Take inspiration from your local salad bar to turn your take-along (or at-home) lunches into a cafeteria-style feast—hold the hefty price tag.
Head to your nearest salad bar and glean inspiration. Many salad bars list the ingredients, giving you a bit of insider knowledge to mimic the dishes at home.
Preheat oven to 350 F. To ovenproof ceramic or glass pot with lid, add beets and a splash of water. Cover and bake until tender, about 1 hour. When cool enough to handle, remove skin from beets and cut into manageable (bite-sized) pieces. Reserve.
To medium bowl, add onion, or pack into large Mason jar. In small saucepan, bring vinegar, water and sugar to a boil. When liquid boils and sugar is dissolved, immediately pour over onions. Cover and set aside for at least 10 minutes, or up to 1 month if stored in refrigerator.
Add pickled onions to large bowl, reserving pickling liquid. Add kale to onions and massage with your hands until kale darkens in color and begins to tenderize, about 15 seconds.
Take 1/4 cup reserved onion pickling liquid (refrigerate remaining liquid for another use) and add to small bowl or lidded Mason jar, followed by oil, mustard, tamari and garlic. Shake or whisk to combine. Add dressing and roasted beets to kale. Toss everything together until well incorporated. Store covered in refrigerator for up to 5 days, until ready to serve.
In food processor, pulse garlic until finely minced; add tomatoes, walnuts, oil, vinegar and oregano or basil. Blend until a thick paste forms.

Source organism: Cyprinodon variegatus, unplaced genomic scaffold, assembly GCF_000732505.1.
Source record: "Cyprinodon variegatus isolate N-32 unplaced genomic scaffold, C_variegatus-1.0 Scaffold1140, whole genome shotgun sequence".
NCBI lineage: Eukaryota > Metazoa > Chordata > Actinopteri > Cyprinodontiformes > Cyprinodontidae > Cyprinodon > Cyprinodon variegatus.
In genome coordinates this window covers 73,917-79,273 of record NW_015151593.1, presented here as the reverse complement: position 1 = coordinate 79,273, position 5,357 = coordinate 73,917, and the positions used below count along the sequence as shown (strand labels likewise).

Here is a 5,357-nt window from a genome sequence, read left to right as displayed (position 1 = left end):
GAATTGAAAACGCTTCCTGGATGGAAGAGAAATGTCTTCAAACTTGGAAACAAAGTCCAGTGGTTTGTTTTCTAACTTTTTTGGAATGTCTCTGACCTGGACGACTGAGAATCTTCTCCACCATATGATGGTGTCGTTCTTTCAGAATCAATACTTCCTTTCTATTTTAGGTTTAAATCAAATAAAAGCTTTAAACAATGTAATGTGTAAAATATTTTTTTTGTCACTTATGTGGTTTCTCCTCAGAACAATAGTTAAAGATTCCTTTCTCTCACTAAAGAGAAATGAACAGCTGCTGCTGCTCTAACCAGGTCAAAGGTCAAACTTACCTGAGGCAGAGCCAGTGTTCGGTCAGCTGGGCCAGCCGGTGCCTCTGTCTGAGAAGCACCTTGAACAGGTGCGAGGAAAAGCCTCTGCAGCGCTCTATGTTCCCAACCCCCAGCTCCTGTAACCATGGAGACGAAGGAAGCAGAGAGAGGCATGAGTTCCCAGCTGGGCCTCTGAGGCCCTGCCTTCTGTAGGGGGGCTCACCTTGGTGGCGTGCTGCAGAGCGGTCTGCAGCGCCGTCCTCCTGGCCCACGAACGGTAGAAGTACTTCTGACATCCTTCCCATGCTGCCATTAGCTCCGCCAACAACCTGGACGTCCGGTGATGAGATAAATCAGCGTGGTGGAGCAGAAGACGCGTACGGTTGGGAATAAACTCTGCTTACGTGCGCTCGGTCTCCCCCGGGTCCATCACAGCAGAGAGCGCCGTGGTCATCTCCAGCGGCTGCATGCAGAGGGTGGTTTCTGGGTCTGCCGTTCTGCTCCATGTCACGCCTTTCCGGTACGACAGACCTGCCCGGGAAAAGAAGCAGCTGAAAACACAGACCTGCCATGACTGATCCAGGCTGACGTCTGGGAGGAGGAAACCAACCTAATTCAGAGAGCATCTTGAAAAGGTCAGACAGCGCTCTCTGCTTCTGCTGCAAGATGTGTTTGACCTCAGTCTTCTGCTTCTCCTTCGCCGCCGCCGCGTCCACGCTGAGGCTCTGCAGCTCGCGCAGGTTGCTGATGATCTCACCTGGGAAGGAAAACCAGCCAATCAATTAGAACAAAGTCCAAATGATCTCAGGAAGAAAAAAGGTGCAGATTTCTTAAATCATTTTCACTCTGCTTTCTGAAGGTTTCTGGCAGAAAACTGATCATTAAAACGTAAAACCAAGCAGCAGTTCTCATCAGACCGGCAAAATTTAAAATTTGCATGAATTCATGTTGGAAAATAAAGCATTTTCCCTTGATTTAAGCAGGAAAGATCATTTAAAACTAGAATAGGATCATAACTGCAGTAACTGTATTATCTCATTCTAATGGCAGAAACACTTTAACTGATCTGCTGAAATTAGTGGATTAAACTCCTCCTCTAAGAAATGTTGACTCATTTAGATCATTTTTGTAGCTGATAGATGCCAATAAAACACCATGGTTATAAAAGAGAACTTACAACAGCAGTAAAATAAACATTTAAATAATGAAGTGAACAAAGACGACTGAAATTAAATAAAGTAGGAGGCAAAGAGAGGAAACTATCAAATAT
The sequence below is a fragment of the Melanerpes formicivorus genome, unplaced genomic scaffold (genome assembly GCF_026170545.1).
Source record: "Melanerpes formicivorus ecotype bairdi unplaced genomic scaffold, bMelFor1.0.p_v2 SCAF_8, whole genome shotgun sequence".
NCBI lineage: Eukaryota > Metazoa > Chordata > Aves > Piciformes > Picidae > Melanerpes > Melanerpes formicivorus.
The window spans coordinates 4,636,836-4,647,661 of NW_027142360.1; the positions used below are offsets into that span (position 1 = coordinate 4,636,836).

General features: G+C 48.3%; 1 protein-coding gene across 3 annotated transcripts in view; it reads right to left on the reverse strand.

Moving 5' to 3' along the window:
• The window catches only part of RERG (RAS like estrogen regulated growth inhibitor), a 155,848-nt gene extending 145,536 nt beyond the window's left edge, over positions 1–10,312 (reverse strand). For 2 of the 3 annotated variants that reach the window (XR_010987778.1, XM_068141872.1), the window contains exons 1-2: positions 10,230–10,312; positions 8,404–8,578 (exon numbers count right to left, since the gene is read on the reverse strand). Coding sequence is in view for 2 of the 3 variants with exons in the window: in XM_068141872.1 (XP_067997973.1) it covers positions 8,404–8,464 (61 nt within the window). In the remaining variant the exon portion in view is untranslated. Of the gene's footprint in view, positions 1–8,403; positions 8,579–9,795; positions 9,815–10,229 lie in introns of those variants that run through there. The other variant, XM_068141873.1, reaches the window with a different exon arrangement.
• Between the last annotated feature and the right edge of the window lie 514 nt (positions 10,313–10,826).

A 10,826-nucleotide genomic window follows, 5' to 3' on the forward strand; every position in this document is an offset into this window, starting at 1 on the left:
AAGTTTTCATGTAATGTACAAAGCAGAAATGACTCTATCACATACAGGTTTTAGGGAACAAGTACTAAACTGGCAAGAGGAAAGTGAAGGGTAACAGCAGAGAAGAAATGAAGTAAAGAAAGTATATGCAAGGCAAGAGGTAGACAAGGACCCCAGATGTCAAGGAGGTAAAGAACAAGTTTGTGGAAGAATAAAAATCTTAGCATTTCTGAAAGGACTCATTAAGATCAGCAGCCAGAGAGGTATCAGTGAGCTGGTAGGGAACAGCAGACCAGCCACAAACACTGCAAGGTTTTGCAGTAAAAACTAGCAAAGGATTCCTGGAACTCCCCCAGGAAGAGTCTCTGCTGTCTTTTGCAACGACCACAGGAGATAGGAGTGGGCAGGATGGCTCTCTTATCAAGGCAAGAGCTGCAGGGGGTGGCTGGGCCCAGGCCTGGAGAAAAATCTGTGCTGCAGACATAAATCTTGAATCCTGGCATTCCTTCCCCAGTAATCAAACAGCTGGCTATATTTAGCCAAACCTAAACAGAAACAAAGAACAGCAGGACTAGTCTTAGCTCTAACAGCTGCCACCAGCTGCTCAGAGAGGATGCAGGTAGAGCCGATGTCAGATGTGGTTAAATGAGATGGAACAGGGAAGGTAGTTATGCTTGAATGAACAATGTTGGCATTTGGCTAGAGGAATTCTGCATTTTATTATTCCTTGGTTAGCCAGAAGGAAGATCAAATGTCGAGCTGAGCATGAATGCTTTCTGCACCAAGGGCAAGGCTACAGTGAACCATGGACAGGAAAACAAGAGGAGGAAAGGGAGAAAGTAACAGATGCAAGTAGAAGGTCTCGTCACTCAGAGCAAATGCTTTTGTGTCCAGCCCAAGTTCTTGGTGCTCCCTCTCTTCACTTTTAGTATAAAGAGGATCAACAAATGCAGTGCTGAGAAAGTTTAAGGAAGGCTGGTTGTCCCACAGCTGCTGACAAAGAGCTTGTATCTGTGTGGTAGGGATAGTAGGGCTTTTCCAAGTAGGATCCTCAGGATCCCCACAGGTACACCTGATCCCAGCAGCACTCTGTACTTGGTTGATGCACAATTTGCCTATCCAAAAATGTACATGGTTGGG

To large bowl, add tomato mixture along with rice or quinoa and chickpeas. Toss everything together until well incorporated. Store covered in refrigerator for up to 3 days, until ready to serve.
To bowls or to-go containers, add portions of Kale and Roasted Beet Salad with Pickled Onion Vinaigrette and Sun-Dried Tomato, Brown Rice and Chickpea Salad.
Halve, pit, slice and peel avocados, then add on top of bowls or to containers along with a hefty squeeze of lemon to retain color. Sprinkle with chili flakes.
This recipe is part of the Plant-based prep school collection.
Tourtière is, for me, the dish that best represents Québec. It can be traced back to the 1600s, and there’s no master recipe; every family has their own twist. Originally, it was made with game birds or game meat, like rabbit, pheasant, or moose; that’s one of the reasons why I prefer it with venison instead of beef or pork. Variation: If you prefer to make single servings, follow our lead at the restaurant, where we make individual tourtières in the form of a dome (pithivier) and fill them with 5 ounces (160 g) of the ground venison mixture. Variation: You can also use a food processor to make the dough. Place the flour, salt, and butter in the food processor and pulse about ten times, until the butter is incorporated—don’t overmix. It should look like wet sand, and a few little pieces of butter here and there is okay. With the motor running, through the feed tube, slowly add ice water until the dough forms a ball—again don’t overmix. Wrap, chill, and roll out as directed above.
My love of artichokes continues with this classic recipe, one of the best ways to eat this interesting, underrated, and strange vegetable. Frozen artichoke hearts are a time-saving substitute, though the flavour and texture of fresh artichokes are, by far, much superior and definitely preferred.
Cervelle de canut is basically the Boursin of France, an herbed fresh farmer’s cheese spread that’s a speciality of Lyon. The name is kind of weird, as it literally means “silk worker’s brain,” named after nineteenth-century Lyonnaise silk workers, who were called canuts. Sadly, the name reflects the low opinion of the people towards these workers. Happily for us, though, it’s delicious—creamy, fragrant, and fresh at the same time. Cervelle de canut is one of my family’s favourite dishes. It’s a great make-ahead appetizer that you can pop out of the fridge once your guests arrive. Use a full-fat cream cheese for the dish, or it will be too runny and less delicious.